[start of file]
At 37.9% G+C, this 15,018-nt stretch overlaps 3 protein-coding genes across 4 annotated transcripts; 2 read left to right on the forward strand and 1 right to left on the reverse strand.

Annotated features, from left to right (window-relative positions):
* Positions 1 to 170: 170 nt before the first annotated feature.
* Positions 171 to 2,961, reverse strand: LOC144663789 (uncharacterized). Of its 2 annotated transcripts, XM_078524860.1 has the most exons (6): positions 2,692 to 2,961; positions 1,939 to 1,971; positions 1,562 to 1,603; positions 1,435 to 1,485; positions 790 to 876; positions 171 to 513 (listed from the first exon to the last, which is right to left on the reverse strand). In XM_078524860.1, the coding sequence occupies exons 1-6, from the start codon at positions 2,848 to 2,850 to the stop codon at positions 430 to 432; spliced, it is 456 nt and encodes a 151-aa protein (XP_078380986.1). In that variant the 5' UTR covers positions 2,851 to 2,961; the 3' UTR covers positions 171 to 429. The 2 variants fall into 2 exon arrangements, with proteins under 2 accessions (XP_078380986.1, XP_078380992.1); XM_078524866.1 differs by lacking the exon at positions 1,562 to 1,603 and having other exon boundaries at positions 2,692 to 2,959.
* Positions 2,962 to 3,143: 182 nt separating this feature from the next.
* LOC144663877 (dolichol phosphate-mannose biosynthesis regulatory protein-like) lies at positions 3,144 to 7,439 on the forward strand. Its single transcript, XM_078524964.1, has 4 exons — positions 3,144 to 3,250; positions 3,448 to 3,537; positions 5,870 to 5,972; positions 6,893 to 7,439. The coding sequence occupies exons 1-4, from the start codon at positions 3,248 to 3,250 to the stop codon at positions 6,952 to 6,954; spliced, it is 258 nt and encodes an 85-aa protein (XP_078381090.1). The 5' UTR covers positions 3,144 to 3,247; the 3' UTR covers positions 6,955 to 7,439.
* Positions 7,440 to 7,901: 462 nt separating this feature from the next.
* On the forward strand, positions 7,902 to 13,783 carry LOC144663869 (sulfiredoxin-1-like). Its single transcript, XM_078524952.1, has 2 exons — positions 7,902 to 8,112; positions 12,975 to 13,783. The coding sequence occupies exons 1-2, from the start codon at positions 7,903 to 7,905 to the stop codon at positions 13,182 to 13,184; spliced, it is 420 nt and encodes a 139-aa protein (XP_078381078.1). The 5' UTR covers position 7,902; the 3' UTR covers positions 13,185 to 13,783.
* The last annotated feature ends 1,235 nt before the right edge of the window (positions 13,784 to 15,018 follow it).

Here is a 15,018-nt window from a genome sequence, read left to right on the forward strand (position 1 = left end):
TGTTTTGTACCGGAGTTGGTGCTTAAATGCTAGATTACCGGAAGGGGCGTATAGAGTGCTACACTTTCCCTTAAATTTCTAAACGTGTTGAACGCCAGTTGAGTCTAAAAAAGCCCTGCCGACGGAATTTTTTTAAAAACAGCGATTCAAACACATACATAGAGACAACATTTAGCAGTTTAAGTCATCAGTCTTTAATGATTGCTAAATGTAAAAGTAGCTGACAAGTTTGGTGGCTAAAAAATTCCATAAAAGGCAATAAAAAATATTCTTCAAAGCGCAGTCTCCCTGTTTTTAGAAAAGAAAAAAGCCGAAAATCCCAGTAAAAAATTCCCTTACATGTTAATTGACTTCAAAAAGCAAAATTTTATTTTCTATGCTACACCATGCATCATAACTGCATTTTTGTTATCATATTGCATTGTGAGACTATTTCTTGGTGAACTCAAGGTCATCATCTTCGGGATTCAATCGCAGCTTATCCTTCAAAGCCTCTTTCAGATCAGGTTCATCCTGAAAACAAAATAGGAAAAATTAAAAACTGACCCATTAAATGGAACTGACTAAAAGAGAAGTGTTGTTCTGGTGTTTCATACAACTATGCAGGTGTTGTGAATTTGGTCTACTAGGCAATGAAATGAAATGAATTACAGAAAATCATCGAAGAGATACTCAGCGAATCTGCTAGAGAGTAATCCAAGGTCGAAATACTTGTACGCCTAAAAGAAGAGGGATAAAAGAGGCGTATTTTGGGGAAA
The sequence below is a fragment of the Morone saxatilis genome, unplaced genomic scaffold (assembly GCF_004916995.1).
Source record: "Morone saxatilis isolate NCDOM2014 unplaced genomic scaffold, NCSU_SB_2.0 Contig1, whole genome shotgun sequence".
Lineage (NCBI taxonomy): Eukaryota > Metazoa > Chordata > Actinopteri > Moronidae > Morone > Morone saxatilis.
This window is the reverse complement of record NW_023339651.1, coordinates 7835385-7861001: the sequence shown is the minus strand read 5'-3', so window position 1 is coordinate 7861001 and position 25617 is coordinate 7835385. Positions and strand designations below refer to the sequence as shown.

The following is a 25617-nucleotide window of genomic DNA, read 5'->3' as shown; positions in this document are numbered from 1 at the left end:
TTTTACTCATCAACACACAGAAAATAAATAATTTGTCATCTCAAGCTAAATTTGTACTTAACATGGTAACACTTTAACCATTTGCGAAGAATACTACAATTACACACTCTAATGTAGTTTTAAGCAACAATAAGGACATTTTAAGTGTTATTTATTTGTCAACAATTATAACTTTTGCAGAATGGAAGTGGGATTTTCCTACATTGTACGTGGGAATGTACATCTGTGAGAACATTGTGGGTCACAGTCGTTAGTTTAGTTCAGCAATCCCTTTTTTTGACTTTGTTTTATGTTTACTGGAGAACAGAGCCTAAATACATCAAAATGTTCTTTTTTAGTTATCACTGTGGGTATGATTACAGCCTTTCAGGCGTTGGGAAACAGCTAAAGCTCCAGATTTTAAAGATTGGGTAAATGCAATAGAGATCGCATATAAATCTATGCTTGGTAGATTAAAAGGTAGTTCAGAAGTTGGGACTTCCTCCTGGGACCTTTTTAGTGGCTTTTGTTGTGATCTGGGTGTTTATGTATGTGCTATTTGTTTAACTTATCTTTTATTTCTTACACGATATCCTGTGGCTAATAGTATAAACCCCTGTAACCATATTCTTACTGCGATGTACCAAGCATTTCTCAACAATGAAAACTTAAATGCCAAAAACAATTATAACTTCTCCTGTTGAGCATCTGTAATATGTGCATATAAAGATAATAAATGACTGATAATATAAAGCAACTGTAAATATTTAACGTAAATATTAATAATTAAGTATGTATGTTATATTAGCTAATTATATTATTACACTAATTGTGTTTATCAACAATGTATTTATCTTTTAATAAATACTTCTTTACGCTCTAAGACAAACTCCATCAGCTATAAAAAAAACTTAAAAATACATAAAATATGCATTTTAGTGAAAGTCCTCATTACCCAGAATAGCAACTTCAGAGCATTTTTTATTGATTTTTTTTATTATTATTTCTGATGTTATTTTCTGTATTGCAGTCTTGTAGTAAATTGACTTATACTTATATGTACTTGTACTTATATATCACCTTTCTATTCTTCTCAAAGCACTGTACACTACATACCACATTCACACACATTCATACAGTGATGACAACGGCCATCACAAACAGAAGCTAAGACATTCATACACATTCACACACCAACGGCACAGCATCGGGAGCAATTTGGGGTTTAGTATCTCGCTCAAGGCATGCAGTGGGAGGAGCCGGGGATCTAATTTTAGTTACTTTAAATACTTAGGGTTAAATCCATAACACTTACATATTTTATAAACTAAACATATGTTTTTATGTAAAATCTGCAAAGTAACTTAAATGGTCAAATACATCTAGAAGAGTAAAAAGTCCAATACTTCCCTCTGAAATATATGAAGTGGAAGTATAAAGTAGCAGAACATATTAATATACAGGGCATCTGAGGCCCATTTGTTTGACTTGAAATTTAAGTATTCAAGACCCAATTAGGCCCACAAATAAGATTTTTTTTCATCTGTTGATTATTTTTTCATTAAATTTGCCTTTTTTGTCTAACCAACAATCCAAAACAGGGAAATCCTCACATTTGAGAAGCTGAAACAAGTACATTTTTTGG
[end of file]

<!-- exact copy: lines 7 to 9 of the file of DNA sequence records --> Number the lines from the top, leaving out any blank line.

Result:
* Positions 7,440 to 7,901: 462 nt separating this feature from the next.
* On the forward strand, positions 7,902 to 13,783 carry LOC144663869 (sulfiredoxin-1-like). Its single transcript, XM_078524952.1, has 2 exons — positions 7,902 to 8,112; positions 12,975 to 13,783. The coding sequence occupies exons 1-2, from the start codon at positions 7,903 to 7,905 to the stop codon at positions 13,182 to 13,184; spliced, it is 420 nt and encodes a 139-aa protein (XP_078381078.1). The 5' UTR covers position 7,902; the 3' UTR covers positions 13,185 to 13,783.
* The last annotated feature ends 1,235 nt before the right edge of the window (positions 13,784 to 15,018 follow it).